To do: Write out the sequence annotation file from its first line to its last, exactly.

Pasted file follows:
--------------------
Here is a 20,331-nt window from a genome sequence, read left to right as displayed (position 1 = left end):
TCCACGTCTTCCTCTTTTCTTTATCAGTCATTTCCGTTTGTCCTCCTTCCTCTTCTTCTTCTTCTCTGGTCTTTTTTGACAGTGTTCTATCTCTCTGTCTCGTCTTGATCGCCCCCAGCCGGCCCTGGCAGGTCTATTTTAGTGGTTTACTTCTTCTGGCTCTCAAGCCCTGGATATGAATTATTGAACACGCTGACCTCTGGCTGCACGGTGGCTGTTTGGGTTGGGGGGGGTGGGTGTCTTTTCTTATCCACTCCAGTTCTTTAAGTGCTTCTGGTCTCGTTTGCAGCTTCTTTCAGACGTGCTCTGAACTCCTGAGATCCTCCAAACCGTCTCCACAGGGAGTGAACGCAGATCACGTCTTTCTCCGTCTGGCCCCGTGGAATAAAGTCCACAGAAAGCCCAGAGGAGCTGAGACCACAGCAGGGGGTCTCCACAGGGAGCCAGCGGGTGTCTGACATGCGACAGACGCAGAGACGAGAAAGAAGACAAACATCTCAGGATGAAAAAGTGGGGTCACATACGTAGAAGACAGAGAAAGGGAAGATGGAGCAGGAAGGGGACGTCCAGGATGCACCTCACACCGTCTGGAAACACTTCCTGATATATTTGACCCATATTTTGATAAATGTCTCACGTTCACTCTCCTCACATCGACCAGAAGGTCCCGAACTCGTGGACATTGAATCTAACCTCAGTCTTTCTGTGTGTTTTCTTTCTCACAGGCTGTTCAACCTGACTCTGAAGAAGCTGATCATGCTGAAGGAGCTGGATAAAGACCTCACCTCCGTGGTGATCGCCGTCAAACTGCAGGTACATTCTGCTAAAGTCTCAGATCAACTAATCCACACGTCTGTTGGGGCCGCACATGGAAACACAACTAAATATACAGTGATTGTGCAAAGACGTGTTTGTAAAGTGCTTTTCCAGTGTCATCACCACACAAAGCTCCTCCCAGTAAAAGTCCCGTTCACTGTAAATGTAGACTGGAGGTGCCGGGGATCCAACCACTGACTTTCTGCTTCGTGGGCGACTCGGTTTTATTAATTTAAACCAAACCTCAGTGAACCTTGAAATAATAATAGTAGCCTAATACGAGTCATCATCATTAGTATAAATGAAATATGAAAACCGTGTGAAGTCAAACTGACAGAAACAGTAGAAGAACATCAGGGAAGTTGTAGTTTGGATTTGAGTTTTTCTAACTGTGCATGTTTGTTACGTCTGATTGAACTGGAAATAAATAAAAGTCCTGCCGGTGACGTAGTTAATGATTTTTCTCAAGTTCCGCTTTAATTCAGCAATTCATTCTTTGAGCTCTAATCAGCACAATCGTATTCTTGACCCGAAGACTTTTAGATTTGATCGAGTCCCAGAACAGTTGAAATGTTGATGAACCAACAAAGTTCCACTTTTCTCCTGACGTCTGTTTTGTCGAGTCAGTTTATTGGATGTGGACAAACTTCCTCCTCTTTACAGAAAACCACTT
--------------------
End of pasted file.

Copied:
Here is a 20,331-nt window from a genome sequence, read left to right as displayed (position 1 = left end):
TCCACGTCTTCCTCTTTTCTTTATCAGTCATTTCCGTTTGTCCTCCTTCCTCTTCTTCTTCTTCTCTGGTCTTTTTTGACAGTGTTCTATCTCTCTGTCTCGTCTTGATCGCCCCCAGCCGGCCCTGGCAGGTCTATTTTAGTGGTTTACTTCTTCTGGCTCTCAAGCCCTGGATATGAATTATTGAACACGCTGACCTCTGGCTGCACGGTGGCTGTTTGGGTTGGGGGGGGTGGGTGTCTTTTCTTATCCACTCCAGTTCTTTAAGTGCTTCTGGTCTCGTTTGCAGCTTCTTTCAGACGTGCTCTGAACTCCTGAGATCCTCCAAACCGTCTCCACAGGGAGTGAACGCAGATCACGTCTTTCTCCGTCTGGCCCCGTGGAATAAAGTCCACAGAAAGCCCAGAGGAGCTGAGACCACAGCAGGGGGTCTCCACAGGGAGCCAGCGGGTGTCTGACATGCGACAGACGCAGAGACGAGAAAGAAGACAAACATCTCAGGATGAAAAAGTGGGGTCACATACGTAGAAGACAGAGAAAGGGAAGATGGAGCAGGAAGGGGACGTCCAGGATGCACCTCACACCGTCTGGAAACACTTCCTGATATATTTGACCCATATTTTGATAAATGTCTCACGTTCACTCTCCTCACATCGACCAGAAGGTCCCGAACTCGTGGACATTGAATCTAACCTCAGTCTTTCTGTGTGTTTTCTTTCTCACAGGCTGTTCAACCTGACTCTGAAGAAGCTGATCATGCTGAAGGAGCTGGATAAAGACCTCACCTCCGTGGTGATCGCCGTCAAACTGCAGGTACATTCTGCTAAAGTCTCAGATCAACTAATCCACACGTCTGTTGGGGCCGCACATGGAAACACAACTAAATATACAGTGATTGTGCAAAGACGTGTTTGTAAAGTGCTTTTCCAGTGTCATCACCACACAAAGCTCCTCCCAGTAAAAGTCCCGTTCACTGTAAATGTAGACTGGAGGTGCCGGGGATCCAACCACTGACTTTCTGCTTCGTGGGCGACTCGGTTTTATTAATTTAAACCAAACCTCAGTGAACCTTGAAATAATAATAGTAGCCTAATACGAGTCATCATCATTAGTATAAATGAAATATGAAAACCGTGTGAAGTCAAACTGACAGAAACAGTAGAAGAACATCAGGGAAGTTGTAGTTTGGATTTGAGTTTTTCTAACTGTGCATGTTTGTTACGTCTGATTGAACTGGAAATAAATAAAAGTCCTGCCGGTGACGTAGTTAATGATTTTTCTCAAGTTCCGCTTTAATTCAGCAATTCATTCTTTGAGCTCTAATCAGCACAATCGTATTCTTGACCCGAAGACTTTTAGATTTGATCGAGTCCCAGAACAGTTGAAATGTTGATGAACCAACAAAGTTCCACTTTTCTCCTGACGTCTGTTTTGTCGAGTCAGTTTATTGGATGTGGACAAACTTCCTCCTCTTTACAGAAAACCACTT